20 S USTAINABLE R URAL D EVELOPMENT "Sustainable development is the management and conservation of the natural resources base, and the orientation of technological and institutional change in such a manner as to ensure the attainment and continued satisfaction of human needs for present and future generations. Such sustainable development in the agriculture, forestry and fisheries sectors conserves land, water, plant and animal genetic resources, is environmentally non- degrading, technically appropriate, economically viable and socially acceptable." (FAO, 1988) 20

21 21 Scheme of sustainable development: at the confluence of three constituent parts

22  Multifunctional agriculture & Sustainable Development 22

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25 EUROPE 2020: MFA AND SD  Sustainable growth Initiative - for a resource efficient, greener and more competitive economy  Rural Development Policy – 3 axes  improving the competitiveness of the agricultural and forestry sector;  improving the environment and the countryside;  improving the quality of life in rural areas and encouraging diversification of the rural economy 25

26 Example : Chain of policy implementation: Fund CAP / Programme Rural Development / Priority axis XXX / measure XXX / local development strategy/ projet- operation Within a specific area (local area), how many farmers, what type of farms and where will be impacted by project - operation (s) implementation? Knowing that farmers act within a local context where the behavior of other actors (consumers, Ngos, … will have an influence on their choices. Consequently, necessity to know and modelize actor behaviors. This will be done at the scale of implementation of project or operation ( local scale) but with necessity to aggregate population dynamics at regional level; remenber that we are supposed to check results with those obtained with aggregated models. In a second step we will have to measure the impact of population dynamics on the different functions provided by the sector. By this way we can assess the impact in terms of multifunctionality and implement or improve SIAT and other databases. 26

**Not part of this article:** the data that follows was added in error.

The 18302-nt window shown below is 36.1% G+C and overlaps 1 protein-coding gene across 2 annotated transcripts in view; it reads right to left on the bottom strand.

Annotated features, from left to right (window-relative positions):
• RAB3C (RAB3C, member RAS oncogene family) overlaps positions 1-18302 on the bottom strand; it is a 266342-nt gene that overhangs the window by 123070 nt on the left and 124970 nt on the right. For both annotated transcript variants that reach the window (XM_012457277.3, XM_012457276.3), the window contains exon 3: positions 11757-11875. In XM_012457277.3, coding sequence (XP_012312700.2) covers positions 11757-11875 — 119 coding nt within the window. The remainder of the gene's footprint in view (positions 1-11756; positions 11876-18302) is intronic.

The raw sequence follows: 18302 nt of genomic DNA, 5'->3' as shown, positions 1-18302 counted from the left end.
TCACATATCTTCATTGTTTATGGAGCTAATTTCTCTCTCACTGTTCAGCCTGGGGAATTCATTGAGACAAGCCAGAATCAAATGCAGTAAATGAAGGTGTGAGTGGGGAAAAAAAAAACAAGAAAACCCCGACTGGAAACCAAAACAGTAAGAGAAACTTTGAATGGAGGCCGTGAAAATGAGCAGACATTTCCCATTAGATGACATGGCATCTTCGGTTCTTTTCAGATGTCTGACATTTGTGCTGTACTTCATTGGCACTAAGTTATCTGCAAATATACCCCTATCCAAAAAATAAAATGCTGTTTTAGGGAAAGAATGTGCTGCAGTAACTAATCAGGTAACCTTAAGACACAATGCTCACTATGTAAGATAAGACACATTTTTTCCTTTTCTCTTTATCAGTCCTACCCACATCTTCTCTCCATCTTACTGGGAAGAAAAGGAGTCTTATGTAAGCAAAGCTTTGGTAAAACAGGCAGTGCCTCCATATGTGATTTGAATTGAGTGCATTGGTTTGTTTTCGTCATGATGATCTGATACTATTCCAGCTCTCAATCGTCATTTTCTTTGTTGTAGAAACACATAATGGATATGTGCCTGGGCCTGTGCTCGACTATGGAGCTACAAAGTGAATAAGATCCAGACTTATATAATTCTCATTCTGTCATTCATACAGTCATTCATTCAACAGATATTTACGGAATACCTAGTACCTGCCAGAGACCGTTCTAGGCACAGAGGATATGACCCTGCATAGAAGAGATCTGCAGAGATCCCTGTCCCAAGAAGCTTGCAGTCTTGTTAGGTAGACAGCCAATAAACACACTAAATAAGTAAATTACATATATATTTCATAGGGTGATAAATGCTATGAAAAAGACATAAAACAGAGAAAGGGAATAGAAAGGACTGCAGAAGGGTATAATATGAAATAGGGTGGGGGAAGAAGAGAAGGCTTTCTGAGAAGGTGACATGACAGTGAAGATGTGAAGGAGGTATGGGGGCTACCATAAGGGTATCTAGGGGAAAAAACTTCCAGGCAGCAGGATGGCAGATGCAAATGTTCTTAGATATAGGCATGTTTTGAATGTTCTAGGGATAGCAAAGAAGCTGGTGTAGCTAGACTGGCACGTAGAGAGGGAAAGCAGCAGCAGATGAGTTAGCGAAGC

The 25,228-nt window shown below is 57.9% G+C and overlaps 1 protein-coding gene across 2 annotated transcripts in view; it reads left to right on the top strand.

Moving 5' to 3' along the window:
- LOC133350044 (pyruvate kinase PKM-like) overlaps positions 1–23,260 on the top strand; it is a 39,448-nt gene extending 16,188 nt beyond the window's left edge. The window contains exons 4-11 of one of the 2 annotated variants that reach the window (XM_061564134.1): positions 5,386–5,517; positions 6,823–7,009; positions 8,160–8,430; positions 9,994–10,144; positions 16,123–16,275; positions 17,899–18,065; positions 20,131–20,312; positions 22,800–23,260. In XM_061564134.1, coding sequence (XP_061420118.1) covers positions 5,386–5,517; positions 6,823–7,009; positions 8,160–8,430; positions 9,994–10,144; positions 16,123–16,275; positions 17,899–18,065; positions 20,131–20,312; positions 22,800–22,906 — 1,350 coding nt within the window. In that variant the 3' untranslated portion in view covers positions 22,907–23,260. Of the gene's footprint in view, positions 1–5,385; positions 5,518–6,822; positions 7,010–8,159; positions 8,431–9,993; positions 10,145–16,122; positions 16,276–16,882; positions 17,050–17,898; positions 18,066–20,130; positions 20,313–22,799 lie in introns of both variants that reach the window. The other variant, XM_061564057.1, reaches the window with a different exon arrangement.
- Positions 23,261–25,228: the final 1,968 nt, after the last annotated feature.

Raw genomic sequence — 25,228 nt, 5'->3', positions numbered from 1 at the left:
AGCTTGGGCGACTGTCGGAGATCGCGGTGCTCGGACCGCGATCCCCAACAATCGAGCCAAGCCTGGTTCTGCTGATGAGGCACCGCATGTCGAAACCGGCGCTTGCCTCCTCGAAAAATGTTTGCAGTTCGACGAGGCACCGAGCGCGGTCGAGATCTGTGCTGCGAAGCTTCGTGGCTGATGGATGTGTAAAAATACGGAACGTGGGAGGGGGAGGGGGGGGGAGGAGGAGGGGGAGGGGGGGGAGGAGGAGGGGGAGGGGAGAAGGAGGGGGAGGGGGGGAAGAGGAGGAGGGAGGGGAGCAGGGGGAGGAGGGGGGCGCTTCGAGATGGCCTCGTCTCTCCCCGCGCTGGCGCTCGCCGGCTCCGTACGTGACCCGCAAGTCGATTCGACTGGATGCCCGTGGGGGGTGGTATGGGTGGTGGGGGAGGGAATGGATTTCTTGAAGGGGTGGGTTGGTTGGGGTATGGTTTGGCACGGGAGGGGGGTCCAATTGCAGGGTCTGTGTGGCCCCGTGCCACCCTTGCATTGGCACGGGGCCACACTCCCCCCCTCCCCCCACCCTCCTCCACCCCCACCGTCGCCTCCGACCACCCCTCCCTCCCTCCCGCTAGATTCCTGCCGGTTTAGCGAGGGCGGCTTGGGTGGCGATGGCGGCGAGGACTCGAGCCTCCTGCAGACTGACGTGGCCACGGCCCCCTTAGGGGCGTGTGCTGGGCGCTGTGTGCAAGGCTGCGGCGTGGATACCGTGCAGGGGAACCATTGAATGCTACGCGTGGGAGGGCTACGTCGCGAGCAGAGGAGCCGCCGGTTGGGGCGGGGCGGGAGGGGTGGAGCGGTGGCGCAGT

27 Employment function Economy Environment Society Production function Food Services … Cultural function Ecosystem function CAP/ European Agricultural Fund for Rural Development/Priorities/ Agriculture Forestry Tourism Biodiversity Impacts on Local level European level National level Programmes Measures Operation /projectsRegional level Spatial function Protection function 27

28 T HANK YOU FOR YOUR ATTENTION ! 28 Associate Professor Dr. Diana Kopeva Department “Economics of Natural Resources” Business faculty University of National and World Economy Sofia